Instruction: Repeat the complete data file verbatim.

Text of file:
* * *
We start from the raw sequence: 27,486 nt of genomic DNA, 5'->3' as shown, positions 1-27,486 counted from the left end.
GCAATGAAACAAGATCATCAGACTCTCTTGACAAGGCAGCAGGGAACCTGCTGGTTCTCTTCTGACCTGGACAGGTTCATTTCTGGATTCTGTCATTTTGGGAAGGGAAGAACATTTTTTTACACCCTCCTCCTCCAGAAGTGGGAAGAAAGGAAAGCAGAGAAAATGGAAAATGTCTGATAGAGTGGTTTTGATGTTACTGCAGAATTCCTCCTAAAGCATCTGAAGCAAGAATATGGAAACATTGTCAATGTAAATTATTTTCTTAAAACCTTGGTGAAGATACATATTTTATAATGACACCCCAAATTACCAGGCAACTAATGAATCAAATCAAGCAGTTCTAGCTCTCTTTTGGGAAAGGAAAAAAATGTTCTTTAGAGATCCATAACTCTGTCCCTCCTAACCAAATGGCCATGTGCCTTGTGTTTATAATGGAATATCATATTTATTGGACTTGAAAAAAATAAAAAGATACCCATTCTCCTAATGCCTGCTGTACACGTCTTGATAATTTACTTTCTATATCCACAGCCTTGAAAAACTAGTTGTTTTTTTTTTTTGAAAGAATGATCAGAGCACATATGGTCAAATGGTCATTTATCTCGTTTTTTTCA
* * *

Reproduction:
We start from the raw sequence: 27,486 nt of genomic DNA, 5'->3' as shown, positions 1-27,486 counted from the left end.
GCAATGAAACAAGATCATCAGACTCTCTTGACAAGGCAGCAGGGAACCTGCTGGTTCTCTTCTGACCTGGACAGGTTCATTTCTGGATTCTGTCATTTTGGGAAGGGAAGAACATTTTTTTACACCCTCCTCCTCCAGAAGTGGGAAGAAAGGAAAGCAGAGAAAATGGAAAATGTCTGATAGAGTGGTTTTGATGTTACTGCAGAATTCCTCCTAAAGCATCTGAAGCAAGAATATGGAAACATTGTCAATGTAAATTATTTTCTTAAAACCTTGGTGAAGATACATATTTTATAATGACACCCCAAATTACCAGGCAACTAATGAATCAAATCAAGCAGTTCTAGCTCTCTTTTGGGAAAGGAAAAAAATGTTCTTTAGAGATCCATAACTCTGTCCCTCCTAACCAAATGGCCATGTGCCTTGTGTTTATAATGGAATATCATATTTATTGGACTTGAAAAAAATAAAAAGATACCCATTCTCCTAATGCCTGCTGTACACGTCTTGATAATTTACTTTCTATATCCACAGCCTTGAAAAACTAGTTGTTTTTTTTTTTTGAAAGAATGATCAGAGCACATATGGTCAAATGGTCATTTATCTCGTTTTTTTCA